While the threat of COVID-19 forced the closure of everything from restaurant dining rooms to malls, salons and schools in recent weeks, work has continued on several major development projects in Meridian.
Construction crews have been busy with the transformation of the Threefoot Building on 22nd Avenue, hanging door frames and painting sheet rock, said the project’s architect, John Campo of Campo Architects.
“Nothing has stopped,” Campo said. “It's just with the way of the world now, things have slowed down a bit getting some materials and workers at the same pace as it was pre-(COVID-19), but I'll say all in all, it's going very well.”
All of the framing is complete and the HVAC work is under way, he said.
A base layer for a rooftop bar that is expected to offer unimpeded views of the city is being installed.
Windows are being refurbished and those that have deteriorated beyond repair will be built to look the same, Campo said.
The Art Deco high-rise was completed in 1930 and was the tallest building in Mississippi at the time.
It was placed on the National Register of Historic Places in 1979 and designated a Mississippi Landmark in 2008.
Campo said the building was still on track to open as a Courtyard by Marriott in November and when it's ready, it will play a big role in Meridian’s economic recovery.
“This is one of the marquee projects that our firm is working on,” Campo said. “It’s not really about a hotel, it’s about the revitalization of a city. The hotel is a very big part of that, just like the children’s museum.”
About a half mile south on 22nd Avenue, walls and door frames were going upthis week on the future Mississippi Children’s Museum-Meridian.
Roofing, plumbing and electrical work have also been in progress, Executive Director Elizabeth Wilson said.
She said crews have not run into any supply chain problems due to COVID-19 and still anticipate an opening in early 2021.
“We’ve been fortunate to have not been impacted by it,” Wilson said.
Behind the Threefoot Building, near City Hall, a fresh coat of paint has given new life to what was once a Merchants and Farmers Bank.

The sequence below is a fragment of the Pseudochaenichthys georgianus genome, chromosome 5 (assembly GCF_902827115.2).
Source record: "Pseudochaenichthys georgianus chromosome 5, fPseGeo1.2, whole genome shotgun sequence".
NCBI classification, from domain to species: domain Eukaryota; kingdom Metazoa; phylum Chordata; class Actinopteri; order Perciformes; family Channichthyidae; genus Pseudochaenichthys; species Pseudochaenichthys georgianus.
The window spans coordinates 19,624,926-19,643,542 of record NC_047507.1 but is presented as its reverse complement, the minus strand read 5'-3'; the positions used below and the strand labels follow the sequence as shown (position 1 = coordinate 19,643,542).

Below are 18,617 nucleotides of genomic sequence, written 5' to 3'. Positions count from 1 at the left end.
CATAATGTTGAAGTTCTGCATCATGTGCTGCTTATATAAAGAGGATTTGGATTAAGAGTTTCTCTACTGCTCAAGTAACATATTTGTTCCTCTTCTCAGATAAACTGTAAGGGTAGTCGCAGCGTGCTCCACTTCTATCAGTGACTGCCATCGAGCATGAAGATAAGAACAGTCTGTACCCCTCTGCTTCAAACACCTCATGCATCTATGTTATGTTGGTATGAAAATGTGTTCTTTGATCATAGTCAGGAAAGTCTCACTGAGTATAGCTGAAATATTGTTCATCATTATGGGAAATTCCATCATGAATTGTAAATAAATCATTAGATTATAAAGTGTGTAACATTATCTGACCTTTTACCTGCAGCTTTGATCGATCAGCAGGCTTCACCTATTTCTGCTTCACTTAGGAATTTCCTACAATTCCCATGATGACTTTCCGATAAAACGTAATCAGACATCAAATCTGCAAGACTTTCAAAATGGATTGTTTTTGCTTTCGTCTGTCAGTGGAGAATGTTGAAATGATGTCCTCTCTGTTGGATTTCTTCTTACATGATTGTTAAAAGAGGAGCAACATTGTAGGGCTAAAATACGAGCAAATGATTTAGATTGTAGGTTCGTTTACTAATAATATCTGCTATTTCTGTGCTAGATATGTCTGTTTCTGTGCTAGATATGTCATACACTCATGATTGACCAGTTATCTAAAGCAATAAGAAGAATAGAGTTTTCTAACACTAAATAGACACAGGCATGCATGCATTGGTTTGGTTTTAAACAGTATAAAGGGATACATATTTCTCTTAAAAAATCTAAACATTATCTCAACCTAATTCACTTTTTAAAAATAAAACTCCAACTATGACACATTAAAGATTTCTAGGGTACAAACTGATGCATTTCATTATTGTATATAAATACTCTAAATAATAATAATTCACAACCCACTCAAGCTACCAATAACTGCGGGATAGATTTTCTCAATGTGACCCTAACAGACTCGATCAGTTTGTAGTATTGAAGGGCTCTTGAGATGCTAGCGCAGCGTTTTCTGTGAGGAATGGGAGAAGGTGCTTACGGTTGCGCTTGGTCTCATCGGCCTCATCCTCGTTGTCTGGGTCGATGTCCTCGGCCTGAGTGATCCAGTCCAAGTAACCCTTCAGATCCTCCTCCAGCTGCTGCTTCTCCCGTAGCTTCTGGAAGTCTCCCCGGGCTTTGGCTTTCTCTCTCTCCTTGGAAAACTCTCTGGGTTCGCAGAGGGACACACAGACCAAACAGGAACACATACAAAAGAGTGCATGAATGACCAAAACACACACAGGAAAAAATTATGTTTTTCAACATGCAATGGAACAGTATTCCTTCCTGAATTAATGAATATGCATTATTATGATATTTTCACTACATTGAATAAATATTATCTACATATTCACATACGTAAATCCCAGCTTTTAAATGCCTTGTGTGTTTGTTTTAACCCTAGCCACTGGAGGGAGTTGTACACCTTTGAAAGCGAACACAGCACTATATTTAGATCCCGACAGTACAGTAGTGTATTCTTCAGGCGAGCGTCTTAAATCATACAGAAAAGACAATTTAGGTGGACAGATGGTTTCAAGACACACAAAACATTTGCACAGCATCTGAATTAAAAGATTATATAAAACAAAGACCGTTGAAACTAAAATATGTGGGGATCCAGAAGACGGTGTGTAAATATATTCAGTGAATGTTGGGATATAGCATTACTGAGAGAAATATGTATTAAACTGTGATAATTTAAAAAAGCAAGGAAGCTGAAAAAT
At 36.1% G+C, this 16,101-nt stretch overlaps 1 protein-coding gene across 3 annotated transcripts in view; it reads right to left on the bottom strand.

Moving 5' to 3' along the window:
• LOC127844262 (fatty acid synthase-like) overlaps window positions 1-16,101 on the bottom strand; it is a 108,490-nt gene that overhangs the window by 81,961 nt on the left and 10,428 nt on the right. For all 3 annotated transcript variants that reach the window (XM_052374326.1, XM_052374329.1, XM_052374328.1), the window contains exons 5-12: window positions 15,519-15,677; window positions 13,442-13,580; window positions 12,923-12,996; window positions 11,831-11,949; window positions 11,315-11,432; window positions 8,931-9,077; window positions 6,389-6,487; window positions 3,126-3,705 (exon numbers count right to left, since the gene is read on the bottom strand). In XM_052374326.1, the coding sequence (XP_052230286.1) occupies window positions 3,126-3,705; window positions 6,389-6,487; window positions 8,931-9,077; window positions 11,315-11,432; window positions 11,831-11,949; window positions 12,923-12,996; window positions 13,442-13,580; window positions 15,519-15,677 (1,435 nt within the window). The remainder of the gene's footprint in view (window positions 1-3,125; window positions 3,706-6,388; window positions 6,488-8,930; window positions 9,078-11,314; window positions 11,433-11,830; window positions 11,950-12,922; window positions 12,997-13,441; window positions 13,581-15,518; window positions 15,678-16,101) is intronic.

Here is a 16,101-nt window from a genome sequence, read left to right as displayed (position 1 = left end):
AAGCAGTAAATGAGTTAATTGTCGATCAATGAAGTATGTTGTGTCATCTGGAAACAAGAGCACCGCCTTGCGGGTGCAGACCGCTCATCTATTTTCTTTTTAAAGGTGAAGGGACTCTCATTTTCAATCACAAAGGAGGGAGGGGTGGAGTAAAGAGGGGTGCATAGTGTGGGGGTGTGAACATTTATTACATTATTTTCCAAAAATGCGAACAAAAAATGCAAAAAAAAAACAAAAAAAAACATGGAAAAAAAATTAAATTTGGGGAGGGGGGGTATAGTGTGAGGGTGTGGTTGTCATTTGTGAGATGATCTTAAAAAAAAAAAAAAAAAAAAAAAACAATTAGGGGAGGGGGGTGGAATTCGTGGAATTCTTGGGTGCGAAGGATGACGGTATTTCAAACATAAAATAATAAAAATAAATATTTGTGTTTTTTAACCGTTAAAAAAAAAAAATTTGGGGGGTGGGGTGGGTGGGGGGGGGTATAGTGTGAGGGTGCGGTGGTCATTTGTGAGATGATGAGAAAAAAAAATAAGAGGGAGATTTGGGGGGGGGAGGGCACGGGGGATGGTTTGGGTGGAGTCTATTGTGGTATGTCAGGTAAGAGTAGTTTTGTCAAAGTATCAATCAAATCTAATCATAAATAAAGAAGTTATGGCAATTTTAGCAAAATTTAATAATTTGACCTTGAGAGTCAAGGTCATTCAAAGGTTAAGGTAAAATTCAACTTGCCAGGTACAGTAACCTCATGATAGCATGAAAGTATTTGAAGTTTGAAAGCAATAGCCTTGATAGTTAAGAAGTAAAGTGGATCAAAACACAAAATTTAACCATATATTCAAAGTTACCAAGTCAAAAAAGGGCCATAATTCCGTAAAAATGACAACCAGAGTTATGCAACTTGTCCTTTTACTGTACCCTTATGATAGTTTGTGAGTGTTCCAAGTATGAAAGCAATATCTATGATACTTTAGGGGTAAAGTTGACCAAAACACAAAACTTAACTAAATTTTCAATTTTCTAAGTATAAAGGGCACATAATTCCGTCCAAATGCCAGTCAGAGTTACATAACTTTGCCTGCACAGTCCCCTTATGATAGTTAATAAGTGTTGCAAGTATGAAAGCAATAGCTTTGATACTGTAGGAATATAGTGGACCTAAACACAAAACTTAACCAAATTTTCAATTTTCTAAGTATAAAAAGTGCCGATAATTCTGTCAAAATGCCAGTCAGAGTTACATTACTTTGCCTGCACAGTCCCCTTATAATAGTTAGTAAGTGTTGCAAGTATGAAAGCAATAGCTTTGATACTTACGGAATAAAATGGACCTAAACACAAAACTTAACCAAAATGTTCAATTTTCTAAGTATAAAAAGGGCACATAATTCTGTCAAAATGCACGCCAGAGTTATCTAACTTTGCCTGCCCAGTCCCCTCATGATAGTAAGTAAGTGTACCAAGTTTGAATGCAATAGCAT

John Purdy and his wife and co-owner of Threefoot Brewing Company, Bridget, plan to open a brewery in the space in the fall.
The couple partnered with Rebecca Combs-Dulaney, an investor who purchased the property and has plans for apartments above the brewery.
“It’s going good,” Purdy said. “We’re moving forward.”
Crews have painted the exterior, replaced broken glass and completed more demolition work inside.
After three years waiting to open a brewery, Purdy said he remains patient.
“With everything that’s going on with the pandemic, I don’t think we would want to rush to open the doors at this very moment,” Purdy said.
Hype Indoor Adventures, a family entertainment center, is expected to open at Bonita Lakes Mall in July in the former Sears space, according to the property owner.
Andy Weiner, president of RockStep Capital, said crews have been installing equipment.
In March, when the center was originally expected to open, Weiner said some of the equipment was delayed in China.
Given concerns about COVID-19, Weiner said he wasn’t sure if Hype would have to offer restricted access to customers when it opens.
The 93,000 square-foot facility is expected to feature trampolines, ropes courses, batting cages, virtual reality, axe throwing and indoor electric go-karts.
“We are putting in a safety and cleanliness management program to make sure that we are really safe and really clean,” Weiner said.